comparisons and well-being in medical populations is based on cross-sectional, correlational methodologies. Hence, inferences about causation, confounding, and possible third variable explanations cannot be ruled out. In addition to noting this methodological problem, Tennen and Affleck (1997) argued that reports of relative standing or scores from comparative rating scales do not necessarily represent the result of downward coping efforts, but merely comparison conclusions. These conclusions may be accurate, rather than biased, because some patients will be doing well and will be veridically “better off' than others (Affleck et al., 1988). Although Tennen and Affleck are correct that longititudinal studies are needed to distinguish between comparisons and outcomes, all comparisons need not be effortful or intentional to be helpful. Patients may contemplate that “things could be worse” without intending anything beforehand; nonetheless, once patients have the thought they may seize on it for comfort.
Similarly, constructed norms may bouy a patient's spirits even if they are based on no concrete explicit comparisons. For example, Suls, Marco, and Tobin (1991) interviewed a sample of 100 senior citizens, many of whom were coping with serious chronic illnesses. After rating their health on a 4-point scale (excellent, good, fair, poor), respondents were asked to “report about the kinds of information that 'came to mind' in thinking about their overall level of health, “ such as whether they thought about how their health compared to someone else, to a group, with their health some time in the past, or based on direct feedback information from someone else. Sixty-seven percent of the sample reported that their health was “good” or “excellent, “ a result consistent with larger survey studies of elderly self-assessments of health (Levkoff, Cleary, & Wetle, 1987; B. S. Linn & M. W. Linn, 1980). Interestingly, mention of social comparison was unrelated to health ratings. Temporal comparisons were related to ratings, but in a negative direction (i.e., mentioning temporal comparison was associated with lower self-ratings of health). Because no specific, explicit social or temporal comparisons were related to the positive self-ratings, it was not obvious what factors accounted for the overwhelmingly positive health assessments. Suls et al. proposed that rather than being based on specific comparisons, the health assessments were based on implicit comparisons with a fabricated, generalized other and a stereotypical notion that most of the elderly population is quite frail and ill. Although many of the elderly respondents had serious diseases, they evaluated themselves positively because of their general stereotypes rather than a specific comparison other.
In any case, longitudinal studies are needed that include intensive assessments of the prospective relation between comparison coping efforts and subsequent outcomes (Tennen & Affleck, 1997). In this way, researchers can obtain more direct evidence of the causal relation between comparison efforts and adaptational outcomes. In addition, measures of expectancy, in accord with Wood and Vanderlee's should be included. More attention also needs to be paid to identification of specific evaluative questions served by a given comparison (Suls, 1999). Patients diagnosed with cancer might initially ask “Will I survive this?” Upward contact with a longtime survivor may be useful and inspiring. But other questions are more specific (“Will I become nauseous or lose my hair after radiation therapy?”) and probably are best answered by people who are closer in standing to themselves. Some important concerns are in the form of “Can I do X?” In such instances, individuals might compare themselves with someone who is similar in background attributes (age, gender) who has recently gone through the procedure (Wheeler et al., 1997). Available research has conceptualized upward and downward comparisons in global terms (better vs. worse). Patients, however, probably make finer distinctions among potential comparison others both with regard to background factors and current adaptation to disease.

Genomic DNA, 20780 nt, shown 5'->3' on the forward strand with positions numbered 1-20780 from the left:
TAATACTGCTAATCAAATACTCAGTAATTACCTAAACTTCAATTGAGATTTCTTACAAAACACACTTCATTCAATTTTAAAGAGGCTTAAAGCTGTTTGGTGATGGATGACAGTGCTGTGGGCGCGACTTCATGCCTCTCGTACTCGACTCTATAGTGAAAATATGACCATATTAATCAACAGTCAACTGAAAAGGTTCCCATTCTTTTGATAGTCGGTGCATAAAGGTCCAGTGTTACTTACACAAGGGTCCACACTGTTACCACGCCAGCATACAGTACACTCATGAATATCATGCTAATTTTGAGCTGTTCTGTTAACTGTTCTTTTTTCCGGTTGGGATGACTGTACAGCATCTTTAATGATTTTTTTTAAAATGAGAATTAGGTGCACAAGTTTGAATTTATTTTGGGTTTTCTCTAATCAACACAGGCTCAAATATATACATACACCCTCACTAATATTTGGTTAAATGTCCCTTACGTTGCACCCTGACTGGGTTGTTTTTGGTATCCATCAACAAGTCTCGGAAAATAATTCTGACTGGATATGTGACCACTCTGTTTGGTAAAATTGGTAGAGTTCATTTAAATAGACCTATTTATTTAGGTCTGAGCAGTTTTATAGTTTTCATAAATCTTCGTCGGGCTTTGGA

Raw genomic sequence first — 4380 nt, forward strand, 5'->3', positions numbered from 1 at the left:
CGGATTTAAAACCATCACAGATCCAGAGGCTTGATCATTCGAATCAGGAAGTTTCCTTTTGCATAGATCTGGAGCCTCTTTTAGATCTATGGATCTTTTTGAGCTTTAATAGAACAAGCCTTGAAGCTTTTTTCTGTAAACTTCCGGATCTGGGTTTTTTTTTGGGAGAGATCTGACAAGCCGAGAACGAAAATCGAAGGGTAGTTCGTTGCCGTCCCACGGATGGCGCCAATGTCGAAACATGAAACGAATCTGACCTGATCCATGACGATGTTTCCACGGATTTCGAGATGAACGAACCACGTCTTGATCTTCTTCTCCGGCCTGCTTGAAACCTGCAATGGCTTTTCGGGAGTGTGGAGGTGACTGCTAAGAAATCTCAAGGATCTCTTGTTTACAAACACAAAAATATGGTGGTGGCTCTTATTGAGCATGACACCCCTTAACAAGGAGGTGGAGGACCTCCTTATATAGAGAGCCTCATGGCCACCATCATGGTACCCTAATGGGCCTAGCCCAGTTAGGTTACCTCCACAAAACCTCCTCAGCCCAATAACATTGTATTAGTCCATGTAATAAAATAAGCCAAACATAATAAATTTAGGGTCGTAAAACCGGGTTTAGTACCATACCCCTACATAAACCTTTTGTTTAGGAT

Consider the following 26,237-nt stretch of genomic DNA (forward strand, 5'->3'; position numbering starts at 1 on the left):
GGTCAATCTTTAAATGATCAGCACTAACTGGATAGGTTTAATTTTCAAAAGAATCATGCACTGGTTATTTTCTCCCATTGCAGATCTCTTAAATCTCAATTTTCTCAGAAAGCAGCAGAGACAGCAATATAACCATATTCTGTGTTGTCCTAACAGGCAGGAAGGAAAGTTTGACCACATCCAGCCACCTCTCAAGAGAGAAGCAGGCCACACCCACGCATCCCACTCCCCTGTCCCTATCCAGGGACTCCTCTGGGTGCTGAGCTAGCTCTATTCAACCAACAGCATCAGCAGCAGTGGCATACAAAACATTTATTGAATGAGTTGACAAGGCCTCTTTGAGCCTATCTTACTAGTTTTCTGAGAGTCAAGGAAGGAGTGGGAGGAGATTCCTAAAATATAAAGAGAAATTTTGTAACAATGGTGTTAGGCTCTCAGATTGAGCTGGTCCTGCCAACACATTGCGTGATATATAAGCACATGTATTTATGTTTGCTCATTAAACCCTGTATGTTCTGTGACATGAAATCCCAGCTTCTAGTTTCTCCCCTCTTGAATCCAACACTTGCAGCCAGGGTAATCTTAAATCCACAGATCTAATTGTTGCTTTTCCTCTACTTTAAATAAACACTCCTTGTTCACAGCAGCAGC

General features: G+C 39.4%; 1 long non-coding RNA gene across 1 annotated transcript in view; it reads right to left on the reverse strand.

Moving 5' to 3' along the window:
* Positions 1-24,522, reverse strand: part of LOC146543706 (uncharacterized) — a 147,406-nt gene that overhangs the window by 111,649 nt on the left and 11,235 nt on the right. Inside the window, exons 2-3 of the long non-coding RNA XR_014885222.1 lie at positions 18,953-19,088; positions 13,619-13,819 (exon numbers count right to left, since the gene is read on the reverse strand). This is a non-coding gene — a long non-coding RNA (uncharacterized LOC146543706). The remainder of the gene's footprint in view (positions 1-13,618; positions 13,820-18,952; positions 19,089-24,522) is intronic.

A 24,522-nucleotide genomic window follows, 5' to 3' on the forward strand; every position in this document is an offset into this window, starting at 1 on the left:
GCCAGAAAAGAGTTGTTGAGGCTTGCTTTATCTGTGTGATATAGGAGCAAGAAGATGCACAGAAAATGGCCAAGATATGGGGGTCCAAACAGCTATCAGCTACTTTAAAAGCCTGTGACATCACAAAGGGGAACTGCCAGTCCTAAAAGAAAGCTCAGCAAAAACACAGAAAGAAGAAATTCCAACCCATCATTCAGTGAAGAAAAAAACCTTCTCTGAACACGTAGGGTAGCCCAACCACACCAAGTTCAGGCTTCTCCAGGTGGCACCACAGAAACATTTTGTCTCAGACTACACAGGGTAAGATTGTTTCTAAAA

Although the study of comparison processes among chronically ill patients has identified an important area of coping, health psychologists still do not know what social comparison opportunities should be made available to patients and how they should be implemented. Perhaps Kulik and his associates' efforts with regard to acute medical threats (reviewed earlier) may offer suggestions in this regard. Also, more attention to the specific day-to-day evaluative questions and concerns pressing on patients and members of their support network may facilitate this active line of health psychological research.
This chapter has reviewed four areas of health psychology in which the role of social comparison has been strongly implicated. Classic and contemporary social psychological comparison theories and research shed light on some important medical and public health phenomena, and also provide suggestions for possible interventions. There is good reason to believe that social comparison processes will be implicated in other health psychology domains because comparison is such a fundamental aspect of social behavior. Just as advances in cellular biology and medical technology have contributed significantly to medical science and health care, it is clear that Virchow's 19th, century observation was correct-medical science is grounded in a social field.
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